Amid Pomp at St. Peter's
ROME, April H. In the presence of 70.000
French pilgrims, practically alf the bishops
of France, many cardinals and family de
scendants of the new saint, the solemn
ceremonies In the beatification of Joan of
Arc were carried out In St. Peter'a Sunday
According to the Rubric, the pope does not
attend beatifications In person, but as a
mark of special devotion he assisted thla
afternoon at a solemn benediction, which
replaced the ceremony of the veneration
of relics, none existing in this case.
Soon after daybreak streams of pilgrims
began to arrive In every Imaginable con
veyance. They crowded the great edifice
and at 9M o'clock myriads of electric lights
burst out and the organ thundered. The
long procession of cardinals tnok their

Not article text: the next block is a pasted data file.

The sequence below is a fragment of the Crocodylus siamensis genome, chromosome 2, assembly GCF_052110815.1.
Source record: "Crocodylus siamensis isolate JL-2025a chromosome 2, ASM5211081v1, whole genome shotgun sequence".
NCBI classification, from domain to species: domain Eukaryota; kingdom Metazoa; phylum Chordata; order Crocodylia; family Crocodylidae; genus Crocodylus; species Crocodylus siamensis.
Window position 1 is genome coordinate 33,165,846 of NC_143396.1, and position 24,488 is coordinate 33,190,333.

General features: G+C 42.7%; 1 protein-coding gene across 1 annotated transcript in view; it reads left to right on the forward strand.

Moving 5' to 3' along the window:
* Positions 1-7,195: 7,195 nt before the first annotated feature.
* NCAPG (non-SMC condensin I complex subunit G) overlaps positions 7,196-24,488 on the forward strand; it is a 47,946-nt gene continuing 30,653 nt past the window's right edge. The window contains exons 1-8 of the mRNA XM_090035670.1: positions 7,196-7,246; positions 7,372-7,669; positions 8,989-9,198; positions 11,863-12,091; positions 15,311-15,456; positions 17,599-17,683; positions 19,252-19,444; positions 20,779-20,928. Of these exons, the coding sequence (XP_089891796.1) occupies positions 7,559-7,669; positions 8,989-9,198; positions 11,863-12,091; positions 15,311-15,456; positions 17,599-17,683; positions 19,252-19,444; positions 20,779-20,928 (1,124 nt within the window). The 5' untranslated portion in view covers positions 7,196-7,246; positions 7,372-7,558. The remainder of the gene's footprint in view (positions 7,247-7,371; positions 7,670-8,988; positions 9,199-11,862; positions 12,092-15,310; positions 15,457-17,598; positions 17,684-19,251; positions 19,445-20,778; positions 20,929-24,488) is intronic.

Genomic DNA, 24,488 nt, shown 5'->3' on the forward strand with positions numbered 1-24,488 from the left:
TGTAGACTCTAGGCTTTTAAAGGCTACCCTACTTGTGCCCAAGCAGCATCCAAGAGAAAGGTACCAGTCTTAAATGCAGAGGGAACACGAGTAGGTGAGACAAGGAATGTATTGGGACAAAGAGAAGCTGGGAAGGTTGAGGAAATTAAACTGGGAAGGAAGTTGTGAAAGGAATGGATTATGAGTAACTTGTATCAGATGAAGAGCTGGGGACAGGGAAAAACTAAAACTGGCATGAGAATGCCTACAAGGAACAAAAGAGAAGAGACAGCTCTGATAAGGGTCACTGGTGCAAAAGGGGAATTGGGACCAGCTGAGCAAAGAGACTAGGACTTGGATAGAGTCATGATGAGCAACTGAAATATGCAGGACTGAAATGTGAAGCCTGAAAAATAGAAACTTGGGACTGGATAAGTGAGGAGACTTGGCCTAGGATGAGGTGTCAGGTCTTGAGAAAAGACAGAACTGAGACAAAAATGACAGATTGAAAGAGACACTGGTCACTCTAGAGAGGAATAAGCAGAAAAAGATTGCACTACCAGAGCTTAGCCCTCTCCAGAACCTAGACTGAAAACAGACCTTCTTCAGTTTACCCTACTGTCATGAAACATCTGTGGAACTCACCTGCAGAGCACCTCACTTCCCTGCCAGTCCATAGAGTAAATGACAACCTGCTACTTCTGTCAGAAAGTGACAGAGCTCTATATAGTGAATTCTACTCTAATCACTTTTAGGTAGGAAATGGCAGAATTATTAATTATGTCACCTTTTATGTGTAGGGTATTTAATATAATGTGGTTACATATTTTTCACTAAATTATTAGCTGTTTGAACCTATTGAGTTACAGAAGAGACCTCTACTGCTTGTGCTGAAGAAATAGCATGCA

places. In the special galleries were the
duke of Alencon, the sisters of the pope
and a number of French notabilities.
The basilica presented a fiery-like appear
ance. It was hung with red velvet drap
eries, and everywhere strings of electric
lights were artistically arranged. Huge
mi ijiji tw. iinsi iii ij m gam i
" - ' 11 i
the Emerald Isle, but all four sing- at
any rate. "The Naked Troth" gains Us
title from the fact that an rmage of "be
goddess of verity concealed,' In a well I
supposed to have the powef to cause one
article of apparel to vanish for each lie
told by persons nearby. This anunds a
trifle dangerous, but aa carried out will
shock no one's modesty and will amuse
every one. Lillian Lawsnn. a pretty and
graceful soubrette,- and George W. Les
lie, a Scotch comedian, have the princi
pal roles, '
John Davidson, Fnallsh Poet, Take
Own Life Oat of , Fear of
Dreaded Disease.
IJNDON. April 1. There is no of
John Davidson, the poet, who has been